What was Thomas Jefferson’s stance on slavery? How did the institution of slavery oppose Jefferson’s political interests?
While claiming to cherish and respect people of all colors and ethnicities, Thomas Jefferson instituted policies that pointed to the opposite. Like many of his time, Jefferson found himself caught between his intellectual ideals (which opposed slavery and racism) and his economic and political self-interest.
Ibram X. Kendi, a historian of race and discriminatory policy in America, deconstructs Jefferson’s slavery and racism views.
Thomas Jefferson: Some Men Are Created Equal
According to Kendi, the Declaration of Independence reveals a contradiction in its author’s thinking. In the Declaration, the slave-holding Jefferson asserts that “all men are created equal”—resulting in an ambiguity that Kendi says reflects Jefferson’s larger ambivalence about race, as expressed in his often contradictory writings and actions. Kendi gives several examples highlighting Jefferson’s slavery stance:
- Jefferson blamed the British for preventing Americans from abolishing slavery but also blamed them for inciting slave revolts. In either case, Kendi points out, the critical issue isn’t slavery or racism—it’s unwanted British influence.
- Jefferson opposed letting former slaves be part of free White society, arguing that it would lead to violence because Black people rightly had grievances against their White enslavers (an arguably antiracist and certainly empathetic statement) and because Black people are morally inferior (an openly racist statement).
- Jefferson insisted that only White people were beautiful and denigrated Black people’s appearance, but he also fathered numerous children with an enslaved mistress. Kendi points out that this contradiction was common under slavery, and in fact led to accusations that Black women were aggressively promiscuous—a myth that persists to this day.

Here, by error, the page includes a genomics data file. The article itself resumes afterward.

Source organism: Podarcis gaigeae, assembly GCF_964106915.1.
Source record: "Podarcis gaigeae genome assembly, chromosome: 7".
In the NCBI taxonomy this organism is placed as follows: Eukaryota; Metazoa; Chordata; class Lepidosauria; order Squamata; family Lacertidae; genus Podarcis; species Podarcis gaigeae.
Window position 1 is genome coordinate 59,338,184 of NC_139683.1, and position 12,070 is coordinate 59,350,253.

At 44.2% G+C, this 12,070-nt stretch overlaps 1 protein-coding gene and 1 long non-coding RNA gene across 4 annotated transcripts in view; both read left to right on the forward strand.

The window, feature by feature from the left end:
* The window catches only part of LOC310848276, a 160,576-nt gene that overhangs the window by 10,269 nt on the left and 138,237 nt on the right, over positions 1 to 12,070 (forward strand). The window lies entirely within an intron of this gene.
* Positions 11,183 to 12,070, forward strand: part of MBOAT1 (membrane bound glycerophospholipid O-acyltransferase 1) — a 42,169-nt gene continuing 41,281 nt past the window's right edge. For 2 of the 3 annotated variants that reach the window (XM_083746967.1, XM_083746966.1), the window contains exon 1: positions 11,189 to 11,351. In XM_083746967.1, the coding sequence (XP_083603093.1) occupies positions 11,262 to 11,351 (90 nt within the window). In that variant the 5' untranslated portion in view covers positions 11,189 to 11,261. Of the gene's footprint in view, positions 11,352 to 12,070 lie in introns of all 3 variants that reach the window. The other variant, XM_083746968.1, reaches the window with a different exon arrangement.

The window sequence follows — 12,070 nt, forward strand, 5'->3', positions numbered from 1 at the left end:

|What America’s Founders Thought About Slavery|
Like Jefferson, most of America’s founders enslaved people. But while Kendi suggests that Jefferson’s attitudes reflect a general ambivalence about slavery among the founders as a whole, that doesn’t appear to be the case. In fact, other historians suggest that many of the founders eventually opposed slavery and wished to see it abolished. For example, George Washington—whom Kendi critiques for his hesitation to publicly oppose slavery during the Revolutionary War—eventually came to regret enslaving others, and when he died, he freed the people he’d enslaved.
Likewise, many of the colonies had started moving toward abolition by the Revolutionary period. In fact, many Northern states did indeed abolish slavery during or immediately after the war—though their economies remained tied to slave-based Southern agriculture. This conflict of interests led to a number of protections for slavery in the Constitution—most notoriously, the definition of a Black slave as three-fifths of a person for the purposes of Congressional representation.
In short, Revolutionary-era attitudes about slavery are perhaps more nuanced than Kendi lets on. And yet, in framing the Constitution, the founders demonstrated Kendi’s fundamental claim on a grand scale: By prioritizing the new union and its economic success over their moral objections to slavery, the founders accepted a racist policy as a way to achieve what they saw as the interests of the new nation.